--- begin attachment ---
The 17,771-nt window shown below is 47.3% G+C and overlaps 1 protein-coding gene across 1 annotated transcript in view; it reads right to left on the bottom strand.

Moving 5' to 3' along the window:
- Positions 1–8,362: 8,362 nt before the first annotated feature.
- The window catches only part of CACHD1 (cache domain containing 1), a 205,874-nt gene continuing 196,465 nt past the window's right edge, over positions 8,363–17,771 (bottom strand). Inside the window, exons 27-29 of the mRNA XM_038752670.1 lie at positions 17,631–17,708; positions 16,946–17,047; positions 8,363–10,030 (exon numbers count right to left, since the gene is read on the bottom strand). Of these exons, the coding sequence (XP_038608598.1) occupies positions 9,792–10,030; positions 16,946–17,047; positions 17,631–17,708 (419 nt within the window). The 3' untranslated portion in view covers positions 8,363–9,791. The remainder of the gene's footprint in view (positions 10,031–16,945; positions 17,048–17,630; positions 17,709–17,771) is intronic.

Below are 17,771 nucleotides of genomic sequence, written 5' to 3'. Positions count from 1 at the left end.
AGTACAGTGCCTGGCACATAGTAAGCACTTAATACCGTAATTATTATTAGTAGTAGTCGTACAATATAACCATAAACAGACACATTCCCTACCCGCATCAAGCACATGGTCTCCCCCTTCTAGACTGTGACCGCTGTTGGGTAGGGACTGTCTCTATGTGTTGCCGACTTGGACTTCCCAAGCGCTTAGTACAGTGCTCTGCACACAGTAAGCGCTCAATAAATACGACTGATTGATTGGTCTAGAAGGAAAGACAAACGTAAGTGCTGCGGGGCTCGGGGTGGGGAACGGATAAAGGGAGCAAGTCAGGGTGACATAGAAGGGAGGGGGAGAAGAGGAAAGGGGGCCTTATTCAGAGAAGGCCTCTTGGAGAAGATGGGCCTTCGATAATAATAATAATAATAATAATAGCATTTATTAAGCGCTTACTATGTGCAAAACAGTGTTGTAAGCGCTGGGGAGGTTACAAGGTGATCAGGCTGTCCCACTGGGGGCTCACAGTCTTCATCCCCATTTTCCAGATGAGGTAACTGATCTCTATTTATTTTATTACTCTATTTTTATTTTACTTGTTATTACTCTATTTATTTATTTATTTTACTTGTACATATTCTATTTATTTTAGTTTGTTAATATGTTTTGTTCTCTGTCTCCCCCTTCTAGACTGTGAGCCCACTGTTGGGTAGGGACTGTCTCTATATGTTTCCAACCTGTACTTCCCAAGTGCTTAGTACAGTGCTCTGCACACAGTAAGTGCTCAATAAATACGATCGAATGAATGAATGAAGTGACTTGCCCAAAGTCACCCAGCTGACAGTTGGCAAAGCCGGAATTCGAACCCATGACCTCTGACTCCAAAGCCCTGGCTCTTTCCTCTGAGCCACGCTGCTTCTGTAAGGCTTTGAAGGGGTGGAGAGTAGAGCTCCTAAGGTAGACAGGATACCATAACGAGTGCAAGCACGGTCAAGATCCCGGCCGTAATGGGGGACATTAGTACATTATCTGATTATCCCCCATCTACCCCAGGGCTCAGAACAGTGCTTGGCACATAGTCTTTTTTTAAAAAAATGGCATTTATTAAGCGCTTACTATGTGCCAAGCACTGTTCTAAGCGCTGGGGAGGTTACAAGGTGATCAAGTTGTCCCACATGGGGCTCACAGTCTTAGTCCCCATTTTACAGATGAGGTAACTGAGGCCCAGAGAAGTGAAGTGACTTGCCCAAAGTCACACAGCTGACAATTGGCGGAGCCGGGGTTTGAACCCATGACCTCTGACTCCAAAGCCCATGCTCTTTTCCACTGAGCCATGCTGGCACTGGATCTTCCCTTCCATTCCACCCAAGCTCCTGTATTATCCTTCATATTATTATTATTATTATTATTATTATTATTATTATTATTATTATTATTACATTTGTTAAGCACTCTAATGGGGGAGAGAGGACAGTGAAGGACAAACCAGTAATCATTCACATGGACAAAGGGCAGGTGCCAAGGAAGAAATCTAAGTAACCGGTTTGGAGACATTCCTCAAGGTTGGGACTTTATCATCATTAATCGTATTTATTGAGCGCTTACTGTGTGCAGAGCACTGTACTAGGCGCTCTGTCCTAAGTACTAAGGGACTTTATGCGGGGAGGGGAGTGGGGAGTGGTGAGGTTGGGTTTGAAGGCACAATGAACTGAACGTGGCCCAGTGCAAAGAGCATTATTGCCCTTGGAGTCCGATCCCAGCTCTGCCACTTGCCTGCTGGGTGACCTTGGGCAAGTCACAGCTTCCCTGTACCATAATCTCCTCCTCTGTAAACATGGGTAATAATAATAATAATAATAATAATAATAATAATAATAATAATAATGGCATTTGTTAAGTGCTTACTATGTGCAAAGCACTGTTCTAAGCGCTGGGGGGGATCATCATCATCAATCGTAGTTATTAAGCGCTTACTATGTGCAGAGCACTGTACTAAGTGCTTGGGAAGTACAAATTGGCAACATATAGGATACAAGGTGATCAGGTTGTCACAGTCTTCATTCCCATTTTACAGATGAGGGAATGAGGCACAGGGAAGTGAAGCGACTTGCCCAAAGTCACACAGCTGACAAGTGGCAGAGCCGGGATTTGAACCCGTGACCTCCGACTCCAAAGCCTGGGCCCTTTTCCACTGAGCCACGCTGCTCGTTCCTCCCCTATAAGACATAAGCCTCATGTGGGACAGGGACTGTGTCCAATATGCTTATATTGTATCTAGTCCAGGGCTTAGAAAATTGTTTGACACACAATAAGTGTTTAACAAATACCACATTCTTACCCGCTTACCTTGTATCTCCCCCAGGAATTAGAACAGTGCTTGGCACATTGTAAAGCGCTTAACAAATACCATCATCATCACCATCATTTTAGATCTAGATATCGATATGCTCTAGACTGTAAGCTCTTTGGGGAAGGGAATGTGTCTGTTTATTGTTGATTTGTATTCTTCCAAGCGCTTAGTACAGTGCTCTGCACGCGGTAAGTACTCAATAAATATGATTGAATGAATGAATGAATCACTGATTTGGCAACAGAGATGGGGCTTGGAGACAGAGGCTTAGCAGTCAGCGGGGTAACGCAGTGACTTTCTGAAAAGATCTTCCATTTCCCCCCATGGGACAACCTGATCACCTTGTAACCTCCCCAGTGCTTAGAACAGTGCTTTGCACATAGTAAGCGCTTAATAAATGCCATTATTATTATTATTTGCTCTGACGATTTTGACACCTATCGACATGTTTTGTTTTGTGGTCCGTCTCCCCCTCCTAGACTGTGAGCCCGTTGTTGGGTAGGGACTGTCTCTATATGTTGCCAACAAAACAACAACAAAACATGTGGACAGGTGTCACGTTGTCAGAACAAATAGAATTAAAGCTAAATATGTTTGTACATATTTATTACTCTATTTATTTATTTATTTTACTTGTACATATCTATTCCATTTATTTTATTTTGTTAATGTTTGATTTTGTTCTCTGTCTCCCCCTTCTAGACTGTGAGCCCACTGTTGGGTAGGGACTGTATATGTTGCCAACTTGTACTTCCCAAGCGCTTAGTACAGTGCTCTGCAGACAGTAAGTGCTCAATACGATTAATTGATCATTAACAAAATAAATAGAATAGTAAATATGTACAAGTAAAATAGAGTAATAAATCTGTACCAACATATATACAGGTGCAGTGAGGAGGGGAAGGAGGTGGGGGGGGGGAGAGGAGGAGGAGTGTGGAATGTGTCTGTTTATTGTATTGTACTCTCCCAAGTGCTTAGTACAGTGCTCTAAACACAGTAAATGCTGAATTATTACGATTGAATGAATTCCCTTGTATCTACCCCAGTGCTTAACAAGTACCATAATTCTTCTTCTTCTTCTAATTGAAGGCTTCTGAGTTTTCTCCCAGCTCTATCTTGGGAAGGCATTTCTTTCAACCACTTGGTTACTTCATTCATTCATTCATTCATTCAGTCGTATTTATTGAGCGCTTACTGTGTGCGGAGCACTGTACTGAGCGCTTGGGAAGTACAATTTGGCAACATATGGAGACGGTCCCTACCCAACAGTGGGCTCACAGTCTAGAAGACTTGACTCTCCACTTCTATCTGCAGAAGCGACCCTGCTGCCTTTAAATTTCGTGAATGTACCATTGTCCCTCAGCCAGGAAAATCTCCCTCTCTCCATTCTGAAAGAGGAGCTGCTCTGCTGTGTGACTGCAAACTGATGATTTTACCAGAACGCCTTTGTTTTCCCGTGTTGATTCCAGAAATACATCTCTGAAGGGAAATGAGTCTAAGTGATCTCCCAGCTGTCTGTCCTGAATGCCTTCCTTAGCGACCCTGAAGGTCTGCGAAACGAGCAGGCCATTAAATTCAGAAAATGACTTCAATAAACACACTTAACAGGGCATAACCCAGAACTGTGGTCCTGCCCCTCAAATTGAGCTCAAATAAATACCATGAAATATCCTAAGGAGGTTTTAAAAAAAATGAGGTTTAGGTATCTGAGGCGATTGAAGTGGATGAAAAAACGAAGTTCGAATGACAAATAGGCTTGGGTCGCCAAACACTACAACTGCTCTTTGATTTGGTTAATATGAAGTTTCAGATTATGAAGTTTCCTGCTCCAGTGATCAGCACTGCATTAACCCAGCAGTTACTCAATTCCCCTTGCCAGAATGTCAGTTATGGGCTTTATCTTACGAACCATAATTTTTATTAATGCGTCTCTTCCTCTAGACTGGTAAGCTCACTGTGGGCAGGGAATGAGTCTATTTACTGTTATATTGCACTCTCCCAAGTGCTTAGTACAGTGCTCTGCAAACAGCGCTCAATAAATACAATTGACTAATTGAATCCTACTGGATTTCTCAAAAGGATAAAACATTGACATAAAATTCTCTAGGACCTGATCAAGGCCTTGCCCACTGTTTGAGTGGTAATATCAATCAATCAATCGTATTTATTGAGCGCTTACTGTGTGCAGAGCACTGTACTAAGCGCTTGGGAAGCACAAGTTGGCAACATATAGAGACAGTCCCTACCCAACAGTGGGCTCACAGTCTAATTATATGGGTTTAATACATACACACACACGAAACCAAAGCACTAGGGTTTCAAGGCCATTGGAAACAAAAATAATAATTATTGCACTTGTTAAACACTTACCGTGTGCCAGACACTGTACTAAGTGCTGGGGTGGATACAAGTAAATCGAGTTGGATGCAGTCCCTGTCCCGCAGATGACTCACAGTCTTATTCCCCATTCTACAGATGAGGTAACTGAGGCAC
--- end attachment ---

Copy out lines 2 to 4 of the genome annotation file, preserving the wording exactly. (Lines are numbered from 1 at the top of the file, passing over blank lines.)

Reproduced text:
Moving 5' to 3' along the window:
- Positions 1–8,362: 8,362 nt before the first annotated feature.
- The window catches only part of CACHD1 (cache domain containing 1), a 205,874-nt gene continuing 196,465 nt past the window's right edge, over positions 8,363–17,771 (bottom strand). Inside the window, exons 27-29 of the mRNA XM_038752670.1 lie at positions 17,631–17,708; positions 16,946–17,047; positions 8,363–10,030 (exon numbers count right to left, since the gene is read on the bottom strand). Of these exons, the coding sequence (XP_038608598.1) occupies positions 9,792–10,030; positions 16,946–17,047; positions 17,631–17,708 (419 nt within the window). The 3' untranslated portion in view covers positions 8,363–9,791. The remainder of the gene's footprint in view (positions 10,031–16,945; positions 17,048–17,630; positions 17,709–17,771) is intronic.